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Voluntary HIV counseling and testing acceptance, sexual risk behavior and HIV incidence in Rakai, Uganda

Matovu, Joseph KBa; Gray, Ronald Hb; Makumbi, Fredricka; Wawer, Maria Jc; Serwadda, Davidd; Kigozi, Godfreya; Sewankambo, Nelson Ke; Nalugoda, Freda

Epidemiology and Social

Objective: To assess the acceptance of voluntary HIV counseling and testing (VCT) and the effects of VCT on sexual risk behavior and HIV acquisition in Rakai, Uganda.

Methods: In a rural cohort, 10 694 consenting adults were interviewed, provided blood for HIV testing and were offered free VCT by community resident counselors. The proportions receiving VCT and the adjusted risk ratio (adj. RR) of VCT acceptance were estimated by log binomial regression. Risk behaviors and HIV incidence per 100 person-years (PY) in HIV-negative acceptors and non-acceptors of VCT were assessed prospectively.

Results: Although 93% initially requested HIV results, 62.2% subsequently accepted VCT. VCT acceptance was lower among persons with no prior VCT [Adj. RR = 0.88; 95% confidence interval (CI), 0.85–0.90], individuals with primary education (adj. RR = 0.94; 95% CI, 0.90–0.99) or higher (adj. RR = 0.91; 95% CI, 0.87–0.97), individuals who were HIV-positive (adj. RR = 0.72; 95% CI, 0.68–0.76), and persons reporting condom use in the past 6 months (inconsistent users, adj. RR = 0.95; 95% CI, 0.90–0.99; consistent users, adj. RR = 0.88; 95% CI, 0.82–0.95). VCT acceptance was higher among the currently married (adj. RR = 1.14; 95% CI, 1.08–1.20) and previously married (adj. RR = 1.11; 95% CI, 1.04–1.18). Receipt of results was not significantly associated with age, gender, and self-perception of HIV risk. There were no significant differences in sexual risk behaviors, or in HIV incidence between acceptors (1.6/100 PY) and non-acceptors (1.4/100 PY) of VCT.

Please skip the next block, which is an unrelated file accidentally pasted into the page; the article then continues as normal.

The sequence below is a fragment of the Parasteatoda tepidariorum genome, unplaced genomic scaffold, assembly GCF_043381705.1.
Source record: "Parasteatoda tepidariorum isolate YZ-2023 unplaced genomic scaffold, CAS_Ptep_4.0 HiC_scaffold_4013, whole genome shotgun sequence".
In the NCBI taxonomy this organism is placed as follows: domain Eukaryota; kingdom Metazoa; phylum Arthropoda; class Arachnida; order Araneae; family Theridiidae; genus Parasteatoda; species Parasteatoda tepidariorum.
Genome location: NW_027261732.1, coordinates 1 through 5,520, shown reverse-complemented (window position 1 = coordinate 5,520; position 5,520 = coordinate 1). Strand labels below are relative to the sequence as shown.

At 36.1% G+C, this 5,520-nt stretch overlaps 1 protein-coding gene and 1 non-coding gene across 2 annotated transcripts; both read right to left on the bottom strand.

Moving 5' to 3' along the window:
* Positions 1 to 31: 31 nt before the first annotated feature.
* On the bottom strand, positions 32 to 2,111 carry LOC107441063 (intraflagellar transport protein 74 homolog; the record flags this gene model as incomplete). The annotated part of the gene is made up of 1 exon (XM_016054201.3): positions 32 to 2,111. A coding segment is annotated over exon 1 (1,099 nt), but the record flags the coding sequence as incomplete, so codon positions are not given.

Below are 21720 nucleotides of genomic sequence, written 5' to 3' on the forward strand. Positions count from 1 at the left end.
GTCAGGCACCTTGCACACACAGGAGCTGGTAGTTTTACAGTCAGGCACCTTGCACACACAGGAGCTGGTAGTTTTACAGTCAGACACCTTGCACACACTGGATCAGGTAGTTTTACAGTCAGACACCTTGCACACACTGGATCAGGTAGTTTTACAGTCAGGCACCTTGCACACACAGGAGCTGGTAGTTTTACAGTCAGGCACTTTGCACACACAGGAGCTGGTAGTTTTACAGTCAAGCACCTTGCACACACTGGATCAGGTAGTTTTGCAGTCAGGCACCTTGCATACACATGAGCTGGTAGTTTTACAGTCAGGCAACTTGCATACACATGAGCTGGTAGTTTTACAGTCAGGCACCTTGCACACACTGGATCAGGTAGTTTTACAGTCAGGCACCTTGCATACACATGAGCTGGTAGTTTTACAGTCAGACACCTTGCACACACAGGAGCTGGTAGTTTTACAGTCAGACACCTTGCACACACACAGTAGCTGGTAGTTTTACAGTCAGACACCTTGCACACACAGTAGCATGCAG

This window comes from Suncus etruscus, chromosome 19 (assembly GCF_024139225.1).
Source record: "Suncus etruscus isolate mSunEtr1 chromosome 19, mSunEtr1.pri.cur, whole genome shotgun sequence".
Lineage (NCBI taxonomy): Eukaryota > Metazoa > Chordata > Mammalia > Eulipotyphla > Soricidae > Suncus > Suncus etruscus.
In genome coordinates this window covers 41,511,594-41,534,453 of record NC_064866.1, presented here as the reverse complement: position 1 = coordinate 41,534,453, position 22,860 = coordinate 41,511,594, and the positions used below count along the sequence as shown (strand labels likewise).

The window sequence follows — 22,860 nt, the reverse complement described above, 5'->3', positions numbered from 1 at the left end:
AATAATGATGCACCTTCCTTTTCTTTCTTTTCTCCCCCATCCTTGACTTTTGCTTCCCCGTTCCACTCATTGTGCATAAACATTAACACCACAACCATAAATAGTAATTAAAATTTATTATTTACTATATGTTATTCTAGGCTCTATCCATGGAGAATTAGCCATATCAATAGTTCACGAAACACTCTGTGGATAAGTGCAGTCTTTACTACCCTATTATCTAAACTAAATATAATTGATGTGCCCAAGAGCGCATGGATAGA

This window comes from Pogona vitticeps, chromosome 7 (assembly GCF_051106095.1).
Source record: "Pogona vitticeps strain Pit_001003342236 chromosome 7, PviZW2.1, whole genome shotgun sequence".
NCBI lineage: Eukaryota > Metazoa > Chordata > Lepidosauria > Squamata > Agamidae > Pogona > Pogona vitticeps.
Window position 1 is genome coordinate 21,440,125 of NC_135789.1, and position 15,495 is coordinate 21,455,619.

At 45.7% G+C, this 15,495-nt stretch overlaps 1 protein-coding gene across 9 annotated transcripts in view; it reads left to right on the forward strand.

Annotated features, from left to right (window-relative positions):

Conclusion: In this rural cohort where VCT services are free and accessible, there is self-selection of individuals accepting VCT, and no impact of VCT on subsequent risk behaviors or HIV incidence.

From the aRakai Health Sciences Program, Uganda Virus Research Institute, Entebbe, Uganda

bJohns Hopkins University, Bloomberg School of Public Health, Baltimore, Maryland

cMailman School of Public Health, Columbia University, New York, New York, USA

dInstitute of Public Health, Makerere University

eMakerere University, School of Medicine, Kampala, Uganda.

Received 22 June, 2004

Revised 1 November, 2004

Accepted 21 December, 2004

Correspondence to Ronald H. Gray, MD, MSc, Suite 4030, Johns Hopkins University, Bloomberg School of Public Health, 615 N Wolfe St., Baltimore, MD 21205, USA. E-mail:

© 2005 Lippincott Williams & Wilkins, Inc.